Your critical metric is the single most important piece of data you can collect and track against. There is no playbook on finding that metric. You have to collect as much data as you can and build a hypothesis on which needle in that proverbial haystack matters the most.
Everyone is in sales
As a product manager, being on a sales call is one of the easiest hacks you can use. It gives you an immediate reaction to the offering in the market. It tells you how well your sales team understand the product (you have to listen to them talk about it). It tells you what features, packages, pricing is resonating with users. It even allows you to do some qualitative research. If you're in a B2B organization then you should have no problem jumping on 3-5 phone calls per week.
Products hinge on problems existing. It's important to state the problem your users and customers are facing simply. This helps sales, marketing, executives. etc. understand complex issues. In the B2B space, specifically in markets like developer tools, you're going to work with non-engineers all of the time. So while your users might be technical, not every stakeholder will be. This is where techniques like Jobs To Be Done can come in handy. It forces the product manager to think about the atomic level problem that exists. It removes all layers of complexity. There's no market, there's no user profile or demographic. There are problems and humans. That's it.
Hire amazing employees
Startups often make the mistake of bringing on a product manager from a large corporation to own a product too early. While experienced product managers can be worth their weight in gold, you need to hire them at the right time. For early-stage startups, I often suggest promoting an engineer or designer that already has experience with your product and users before hiring an outside product manager.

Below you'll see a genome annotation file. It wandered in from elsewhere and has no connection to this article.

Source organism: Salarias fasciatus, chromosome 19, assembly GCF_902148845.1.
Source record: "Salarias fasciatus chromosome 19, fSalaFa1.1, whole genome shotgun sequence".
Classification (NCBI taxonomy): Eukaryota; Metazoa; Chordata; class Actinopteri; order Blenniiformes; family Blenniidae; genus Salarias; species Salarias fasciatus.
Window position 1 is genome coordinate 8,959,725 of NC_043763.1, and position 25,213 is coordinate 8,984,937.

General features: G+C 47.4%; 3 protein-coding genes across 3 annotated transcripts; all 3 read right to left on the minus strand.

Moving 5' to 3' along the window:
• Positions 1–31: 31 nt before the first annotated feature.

Always own product
At first, this is typically a founder, most often the CEO or CTO. Disaster unfolds when product ownership (not necessarily management) is ambiguous. Product management is not complicated. You don’t need a VP of Product, or a Chief Product Officer on day one. What you do need is someone passionate about the problem you’re solving and the ability to listen and distill.
Focus on now
At the risk of choosing the wrong analogy, I often compare startups to raising a child. Newborns change at an incredibly rapid rate. Week 1 is drastically different from week 2 is drastically different from week 3 and so on. At some point though, things start to slow down, your children start to have engrained personalities, they change less frequently.
Startups function in the same way. In a pre-product, pre-revenue startup you're constantly changing strategies, often within the same day. This is because you're learning at a rapid rate. You should be taking in as much information about your users and the market as possible. At some point, you'll figure out where the opportunity is, and you'll start to even out. Understand that rapid change is normal, but it needs to be controlled. Focusing on what matters now helps to manage the chaos.
That's it for part 1. Part 2 will be released in the next few weeks. I have roughly 100 of these principles that I'd eventually like to publish, so there will definitely be a Part 3, and likely 4 and 5 (if not more). If you have any feedback or questions I always encourage reaching out to me via email or twitter.
One last thing. If you need help with remote work, product strategy, compliance or security then please contact me. I'm taking on 1-2 more clients. You can read more on my website here.